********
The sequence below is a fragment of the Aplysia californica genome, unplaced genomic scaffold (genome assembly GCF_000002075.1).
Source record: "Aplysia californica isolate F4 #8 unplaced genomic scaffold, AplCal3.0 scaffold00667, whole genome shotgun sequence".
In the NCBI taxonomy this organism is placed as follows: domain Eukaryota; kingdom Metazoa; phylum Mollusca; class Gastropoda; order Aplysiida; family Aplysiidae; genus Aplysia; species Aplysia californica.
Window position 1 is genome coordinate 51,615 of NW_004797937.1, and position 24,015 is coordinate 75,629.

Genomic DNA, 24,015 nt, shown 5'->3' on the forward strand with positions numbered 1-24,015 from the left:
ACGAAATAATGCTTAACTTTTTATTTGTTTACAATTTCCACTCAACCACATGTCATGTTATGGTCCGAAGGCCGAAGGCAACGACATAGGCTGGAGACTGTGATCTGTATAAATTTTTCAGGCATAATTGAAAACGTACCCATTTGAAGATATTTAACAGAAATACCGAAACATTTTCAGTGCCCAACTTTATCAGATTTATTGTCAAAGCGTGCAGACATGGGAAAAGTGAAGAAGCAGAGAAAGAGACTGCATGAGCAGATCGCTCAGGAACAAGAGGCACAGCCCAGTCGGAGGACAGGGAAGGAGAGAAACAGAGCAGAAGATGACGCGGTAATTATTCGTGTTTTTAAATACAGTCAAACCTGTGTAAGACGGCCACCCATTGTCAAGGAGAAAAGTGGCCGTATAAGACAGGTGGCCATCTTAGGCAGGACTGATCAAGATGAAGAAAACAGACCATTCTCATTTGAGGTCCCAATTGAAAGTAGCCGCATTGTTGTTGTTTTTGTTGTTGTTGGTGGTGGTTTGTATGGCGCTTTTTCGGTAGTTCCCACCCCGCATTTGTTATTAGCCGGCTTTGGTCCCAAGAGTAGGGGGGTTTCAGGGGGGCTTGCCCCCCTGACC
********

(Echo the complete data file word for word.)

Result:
The sequence below is a fragment of the Aplysia californica genome, unplaced genomic scaffold (genome assembly GCF_000002075.1).
Source record: "Aplysia californica isolate F4 #8 unplaced genomic scaffold, AplCal3.0 scaffold00667, whole genome shotgun sequence".
In the NCBI taxonomy this organism is placed as follows: domain Eukaryota; kingdom Metazoa; phylum Mollusca; class Gastropoda; order Aplysiida; family Aplysiidae; genus Aplysia; species Aplysia californica.
Window position 1 is genome coordinate 51,615 of NW_004797937.1, and position 24,015 is coordinate 75,629.

Genomic DNA, 24,015 nt, shown 5'->3' on the forward strand with positions numbered 1-24,015 from the left:
ACGAAATAATGCTTAACTTTTTATTTGTTTACAATTTCCACTCAACCACATGTCATGTTATGGTCCGAAGGCCGAAGGCAACGACATAGGCTGGAGACTGTGATCTGTATAAATTTTTCAGGCATAATTGAAAACGTACCCATTTGAAGATATTTAACAGAAATACCGAAACATTTTCAGTGCCCAACTTTATCAGATTTATTGTCAAAGCGTGCAGACATGGGAAAAGTGAAGAAGCAGAGAAAGAGACTGCATGAGCAGATCGCTCAGGAACAAGAGGCACAGCCCAGTCGGAGGACAGGGAAGGAGAGAAACAGAGCAGAAGATGACGCGGTAATTATTCGTGTTTTTAAATACAGTCAAACCTGTGTAAGACGGCCACCCATTGTCAAGGAGAAAAGTGGCCGTATAAGACAGGTGGCCATCTTAGGCAGGACTGATCAAGATGAAGAAAACAGACCATTCTCATTTGAGGTCCCAATTGAAAGTAGCCGCATTGTTGTTGTTTTTGTTGTTGTTGGTGGTGGTTTGTATGGCGCTTTTTCGGTAGTTCCCACCCCGCATTTGTTATTAGCCGGCTTTGGTCCCAAGAGTAGGGGGGTTTCAGGGGGGCTTGCCCCCCTGACC